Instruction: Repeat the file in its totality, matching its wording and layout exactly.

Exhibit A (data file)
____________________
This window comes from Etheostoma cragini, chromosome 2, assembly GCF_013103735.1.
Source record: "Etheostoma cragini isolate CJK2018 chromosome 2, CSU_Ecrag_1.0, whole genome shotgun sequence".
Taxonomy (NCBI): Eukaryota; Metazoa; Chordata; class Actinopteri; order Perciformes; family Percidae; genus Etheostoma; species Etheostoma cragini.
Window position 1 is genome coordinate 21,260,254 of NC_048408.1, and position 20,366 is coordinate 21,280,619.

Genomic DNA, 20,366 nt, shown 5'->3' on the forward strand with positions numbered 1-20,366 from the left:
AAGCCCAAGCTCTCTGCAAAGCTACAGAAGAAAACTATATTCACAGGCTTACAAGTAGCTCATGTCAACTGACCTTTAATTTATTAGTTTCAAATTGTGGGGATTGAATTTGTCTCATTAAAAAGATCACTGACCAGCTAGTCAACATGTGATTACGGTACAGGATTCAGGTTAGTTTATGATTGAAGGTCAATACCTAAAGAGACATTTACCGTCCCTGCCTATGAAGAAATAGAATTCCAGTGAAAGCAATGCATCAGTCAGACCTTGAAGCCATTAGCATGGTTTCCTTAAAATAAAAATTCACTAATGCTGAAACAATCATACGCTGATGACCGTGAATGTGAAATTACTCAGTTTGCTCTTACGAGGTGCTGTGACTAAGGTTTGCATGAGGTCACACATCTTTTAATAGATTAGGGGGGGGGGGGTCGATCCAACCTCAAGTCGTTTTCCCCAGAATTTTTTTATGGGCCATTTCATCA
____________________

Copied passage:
This window comes from Etheostoma cragini, chromosome 2, assembly GCF_013103735.1.
Source record: "Etheostoma cragini isolate CJK2018 chromosome 2, CSU_Ecrag_1.0, whole genome shotgun sequence".
Taxonomy (NCBI): Eukaryota; Metazoa; Chordata; class Actinopteri; order Perciformes; family Percidae; genus Etheostoma; species Etheostoma cragini.
Window position 1 is genome coordinate 21,260,254 of NC_048408.1, and position 20,366 is coordinate 21,280,619.

Genomic DNA, 20,366 nt, shown 5'->3' on the forward strand with positions numbered 1-20,366 from the left:
AAGCCCAAGCTCTCTGCAAAGCTACAGAAGAAAACTATATTCACAGGCTTACAAGTAGCTCATGTCAACTGACCTTTAATTTATTAGTTTCAAATTGTGGGGATTGAATTTGTCTCATTAAAAAGATCACTGACCAGCTAGTCAACATGTGATTACGGTACAGGATTCAGGTTAGTTTATGATTGAAGGTCAATACCTAAAGAGACATTTACCGTCCCTGCCTATGAAGAAATAGAATTCCAGTGAAAGCAATGCATCAGTCAGACCTTGAAGCCATTAGCATGGTTTCCTTAAAATAAAAATTCACTAATGCTGAAACAATCATACGCTGATGACCGTGAATGTGAAATTACTCAGTTTGCTCTTACGAGGTGCTGTGACTAAGGTTTGCATGAGGTCACACATCTTTTAATAGATTAGGGGGGGGGGGGTCGATCCAACCTCAAGTCGTTTTCCCCAGAATTTTTTTATGGGCCATTTCATCA